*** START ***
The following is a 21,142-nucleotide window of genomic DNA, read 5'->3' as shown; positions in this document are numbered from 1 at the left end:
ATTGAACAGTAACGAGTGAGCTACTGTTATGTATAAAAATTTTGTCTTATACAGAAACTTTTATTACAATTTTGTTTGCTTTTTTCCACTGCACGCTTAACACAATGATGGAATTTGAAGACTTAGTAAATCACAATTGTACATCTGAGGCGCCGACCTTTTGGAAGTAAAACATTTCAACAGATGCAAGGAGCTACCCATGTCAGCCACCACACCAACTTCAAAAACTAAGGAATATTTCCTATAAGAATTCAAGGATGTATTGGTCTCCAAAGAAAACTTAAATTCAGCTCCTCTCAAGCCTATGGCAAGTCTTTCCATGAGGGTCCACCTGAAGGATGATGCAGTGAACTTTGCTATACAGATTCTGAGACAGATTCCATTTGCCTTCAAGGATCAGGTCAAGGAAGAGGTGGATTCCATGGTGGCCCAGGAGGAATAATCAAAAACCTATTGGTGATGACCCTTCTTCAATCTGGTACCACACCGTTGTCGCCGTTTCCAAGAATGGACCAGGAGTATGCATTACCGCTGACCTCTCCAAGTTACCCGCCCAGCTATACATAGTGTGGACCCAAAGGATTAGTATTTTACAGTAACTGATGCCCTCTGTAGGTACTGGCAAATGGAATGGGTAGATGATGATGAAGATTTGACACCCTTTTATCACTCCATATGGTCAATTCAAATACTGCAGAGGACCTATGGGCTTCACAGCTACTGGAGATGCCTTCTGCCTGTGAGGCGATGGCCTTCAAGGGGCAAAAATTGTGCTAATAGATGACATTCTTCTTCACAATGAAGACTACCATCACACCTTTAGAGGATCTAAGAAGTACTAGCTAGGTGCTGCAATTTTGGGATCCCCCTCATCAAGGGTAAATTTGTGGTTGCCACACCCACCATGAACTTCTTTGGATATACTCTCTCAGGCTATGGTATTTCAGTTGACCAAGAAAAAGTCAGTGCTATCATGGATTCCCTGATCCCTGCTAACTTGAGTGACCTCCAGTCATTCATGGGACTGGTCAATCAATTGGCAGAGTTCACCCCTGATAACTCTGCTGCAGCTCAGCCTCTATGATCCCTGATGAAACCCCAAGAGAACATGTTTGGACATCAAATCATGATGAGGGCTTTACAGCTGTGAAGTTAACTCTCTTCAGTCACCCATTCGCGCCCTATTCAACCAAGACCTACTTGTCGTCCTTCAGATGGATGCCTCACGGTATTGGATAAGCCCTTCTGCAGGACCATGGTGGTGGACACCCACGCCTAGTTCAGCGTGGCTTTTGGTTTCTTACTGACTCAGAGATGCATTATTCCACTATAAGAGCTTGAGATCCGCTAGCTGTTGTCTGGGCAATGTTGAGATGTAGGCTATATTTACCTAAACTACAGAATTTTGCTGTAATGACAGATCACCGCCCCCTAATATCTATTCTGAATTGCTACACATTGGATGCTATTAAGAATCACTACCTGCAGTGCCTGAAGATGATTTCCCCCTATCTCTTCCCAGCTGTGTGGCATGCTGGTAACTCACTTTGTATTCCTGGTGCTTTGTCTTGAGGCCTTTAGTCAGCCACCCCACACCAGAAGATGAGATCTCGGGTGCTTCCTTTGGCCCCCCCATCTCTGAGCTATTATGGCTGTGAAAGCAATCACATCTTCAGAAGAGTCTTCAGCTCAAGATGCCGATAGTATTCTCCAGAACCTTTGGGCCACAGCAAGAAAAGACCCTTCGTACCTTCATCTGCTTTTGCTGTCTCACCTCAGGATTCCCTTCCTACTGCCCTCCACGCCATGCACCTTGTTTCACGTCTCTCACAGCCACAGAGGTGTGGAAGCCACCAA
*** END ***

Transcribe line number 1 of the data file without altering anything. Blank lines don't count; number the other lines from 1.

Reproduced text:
The following is a 21,142-nucleotide window of genomic DNA, read 5'->3' as shown; positions in this document are numbered from 1 at the left end: